Here in the Philippines, most schools hold an annual event called "Recognition Day." My kids' school had their event yesterday morning.
This is held at the end of the school year and medals and certificates are handed out to students per grade level for their academic achievements: e.g., first-, second-, third-honors, etc., Best in Math, Best in Science, Best in Filipino, Best in English, and so on. Parents go onstage to hang medals or pin ribbons on their children and pose for a Kodak moment. I was a tad taken aback to learn of an award called "Best in Sensorial Development." Yeah, I know sensorial development is somewhat important in the Montessori method of education, but it still made me laugh inside because of inadvertent mental associations with sartorial development, and that's one category I'll always get a D in (most of the time, anyway.)
It amuses me how unnecessarily long-winded these ceremonies are. The awardees parade down the aisle (by grade level), then teachers and school administrators walk down the aisle one by one while someone bleats over the loudspeaker each person's academic credentials, then the parade of colors, then the national anthem, then a dance number by some faculty members, then the introduction of the guest speaker (more blabbing about said guest speaker's academic credentials and achievements), etc., etc. It's a full hour before the awarding of medals takes place.
So, anyway, two of my three received medals, but the littlest one didn't get anything this year. Though she wasn't heartbroken about it, it did disappoint her - to the extent that she shed tears over it. My children's dad and I have gone our separate ways but there's one thing that remains constant: our roles as parents. And in that aspect, one thing hasn't changed: that neither he nor I gives a rat's ass about school medals. We see the kids growing up well: kind, funny, smart, with exasperatingly smart-ass characteristics, so we aren't complaining. We don't need ribbons or medals to validate their worth. That kind of gewgaw isn't on our list of what we want and hope for the children.
Don't get me wrong. It feels good when you learn your progeny is about to be recognized for some aspect or another of academic achievement. It helps reinforce acknowledgment of their hard work. But for me (and for the kids' dad) it isn't the be-all and end-all to a child's growth and to his or her self-esteem. So neither he nor I browbeat any of the children with admonitions of getting an award. The littlest one wasn't bothered by the fact that she didn't get a medal this year per se; what troubled her was that maybe her dad and I would be disappointed in her - especially since her big brother and sister were to receive awards. She has been reassured about this, and she's OK now.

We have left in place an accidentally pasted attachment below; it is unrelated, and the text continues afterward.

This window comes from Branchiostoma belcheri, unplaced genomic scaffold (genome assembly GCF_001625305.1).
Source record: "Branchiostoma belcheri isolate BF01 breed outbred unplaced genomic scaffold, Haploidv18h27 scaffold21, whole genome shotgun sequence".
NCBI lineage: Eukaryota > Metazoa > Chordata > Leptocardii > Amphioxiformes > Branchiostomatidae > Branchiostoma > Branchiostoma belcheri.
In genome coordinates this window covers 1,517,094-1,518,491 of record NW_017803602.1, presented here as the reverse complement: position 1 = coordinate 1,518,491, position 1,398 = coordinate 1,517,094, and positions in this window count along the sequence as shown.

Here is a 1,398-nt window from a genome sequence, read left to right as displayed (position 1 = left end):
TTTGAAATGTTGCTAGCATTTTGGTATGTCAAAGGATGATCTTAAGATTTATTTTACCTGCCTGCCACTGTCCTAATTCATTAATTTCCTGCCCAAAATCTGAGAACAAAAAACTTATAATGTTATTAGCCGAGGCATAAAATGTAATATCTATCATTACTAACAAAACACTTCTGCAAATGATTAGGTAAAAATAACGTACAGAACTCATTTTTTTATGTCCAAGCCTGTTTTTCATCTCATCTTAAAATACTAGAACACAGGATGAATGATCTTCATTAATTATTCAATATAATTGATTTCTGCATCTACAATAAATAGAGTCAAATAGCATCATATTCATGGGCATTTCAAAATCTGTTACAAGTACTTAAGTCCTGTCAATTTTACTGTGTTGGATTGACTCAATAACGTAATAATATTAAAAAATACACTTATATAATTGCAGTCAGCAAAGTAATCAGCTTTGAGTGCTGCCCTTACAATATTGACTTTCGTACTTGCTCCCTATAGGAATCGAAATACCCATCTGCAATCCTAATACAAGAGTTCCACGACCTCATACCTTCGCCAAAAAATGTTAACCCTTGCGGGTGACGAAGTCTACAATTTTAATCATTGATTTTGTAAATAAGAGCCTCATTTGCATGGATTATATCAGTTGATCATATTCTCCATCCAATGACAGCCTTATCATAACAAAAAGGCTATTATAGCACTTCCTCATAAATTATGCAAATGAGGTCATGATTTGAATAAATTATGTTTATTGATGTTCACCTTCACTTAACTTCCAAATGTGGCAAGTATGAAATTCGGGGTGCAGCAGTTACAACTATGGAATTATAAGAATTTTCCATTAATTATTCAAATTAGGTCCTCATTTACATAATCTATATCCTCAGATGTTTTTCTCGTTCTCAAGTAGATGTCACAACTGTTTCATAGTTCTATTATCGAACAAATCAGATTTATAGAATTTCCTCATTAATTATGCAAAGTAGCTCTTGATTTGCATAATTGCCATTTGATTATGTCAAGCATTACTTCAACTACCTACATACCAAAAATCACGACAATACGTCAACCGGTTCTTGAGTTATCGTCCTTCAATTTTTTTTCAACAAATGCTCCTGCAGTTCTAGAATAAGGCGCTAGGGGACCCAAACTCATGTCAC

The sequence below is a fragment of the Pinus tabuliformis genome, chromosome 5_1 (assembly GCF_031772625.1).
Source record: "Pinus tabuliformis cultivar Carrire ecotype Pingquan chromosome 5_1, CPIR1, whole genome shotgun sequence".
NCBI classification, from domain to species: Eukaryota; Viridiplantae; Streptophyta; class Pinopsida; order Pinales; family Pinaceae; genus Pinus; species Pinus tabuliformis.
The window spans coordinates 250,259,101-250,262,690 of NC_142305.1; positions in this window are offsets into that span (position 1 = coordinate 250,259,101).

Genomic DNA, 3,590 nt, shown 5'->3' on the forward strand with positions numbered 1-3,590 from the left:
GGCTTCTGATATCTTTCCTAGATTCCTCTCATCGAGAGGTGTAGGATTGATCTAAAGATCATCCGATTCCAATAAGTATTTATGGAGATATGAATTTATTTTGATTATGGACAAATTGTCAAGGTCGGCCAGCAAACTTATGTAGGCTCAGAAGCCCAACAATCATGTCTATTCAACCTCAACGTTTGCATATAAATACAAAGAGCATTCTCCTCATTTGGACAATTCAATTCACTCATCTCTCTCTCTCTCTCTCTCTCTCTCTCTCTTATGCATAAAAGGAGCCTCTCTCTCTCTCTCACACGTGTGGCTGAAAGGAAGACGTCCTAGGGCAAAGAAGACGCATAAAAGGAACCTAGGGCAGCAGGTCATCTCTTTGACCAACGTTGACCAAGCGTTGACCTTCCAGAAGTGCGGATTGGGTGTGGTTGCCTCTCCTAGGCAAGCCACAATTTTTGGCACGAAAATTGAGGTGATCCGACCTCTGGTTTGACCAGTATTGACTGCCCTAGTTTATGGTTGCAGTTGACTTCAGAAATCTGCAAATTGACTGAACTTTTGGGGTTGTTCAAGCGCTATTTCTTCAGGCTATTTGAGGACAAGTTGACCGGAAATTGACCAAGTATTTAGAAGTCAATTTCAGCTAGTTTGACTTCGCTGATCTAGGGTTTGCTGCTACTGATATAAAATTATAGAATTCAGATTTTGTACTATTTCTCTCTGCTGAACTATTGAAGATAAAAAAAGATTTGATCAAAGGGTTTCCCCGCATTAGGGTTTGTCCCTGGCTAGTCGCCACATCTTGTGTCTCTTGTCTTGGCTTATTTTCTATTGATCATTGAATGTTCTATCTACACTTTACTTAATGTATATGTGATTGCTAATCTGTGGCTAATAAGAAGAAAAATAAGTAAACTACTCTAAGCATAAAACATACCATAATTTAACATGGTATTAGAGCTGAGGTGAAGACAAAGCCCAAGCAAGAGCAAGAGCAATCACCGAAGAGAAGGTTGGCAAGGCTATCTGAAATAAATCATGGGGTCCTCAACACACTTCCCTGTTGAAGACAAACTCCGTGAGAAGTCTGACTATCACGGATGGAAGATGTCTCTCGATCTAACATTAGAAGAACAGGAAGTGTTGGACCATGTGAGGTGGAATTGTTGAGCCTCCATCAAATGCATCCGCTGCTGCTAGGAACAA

This brings to mind someone I once knew; she did all her children's school projects: writing book reports, making web pages, creating art projects. And she was really good at it. I didn't agree with her methods at all, but she enjoyed doing it. When her kids got high grades for their projects, I couldn't help but think she was the one who should've received the accolades - not her kids - since she did all the work. Me, I leave the kids to do their own homework; the most I've done is to type up book reports and such (my firstborn child actually prefers hand-writing such stuff on paper - to be typed and printed later) and to quiz them when exams are coming up. That's pretty much how my parents dealt with me and my siblings when we were still in school. We'll back you up, baby, but swim with the sharks as much as you can before we rescue your sorry ass! Which they never had to do anyway (school-wise).
In retrospect, though, my relationship with my mom (academically speaking) was a lot different when I was in high school than my relationship (in the same context) with my kids. My dad was pretty OK; very laid-back and non-demanding. He was proud and pleased whenever I received an award, he wasn't demanding in any way. My mom was a different story. If I got a silver award for something, she'd ask, "Why didn't you get the gold?" If I got the gold, she'd tell me, "Make sure you get it again next year." Make no mistake, I love my mom dearly; she's a supportive, stabilizing, loving, and comforting presence in my life. But there were moments when I was growing up that she made me want to jump off the highest cliff - cheerfully.
Makes me wonder what my children will be blogging about me in 20 years.
"My mom, Lizza? I love her madly, but when I was growing up, she made me want to..."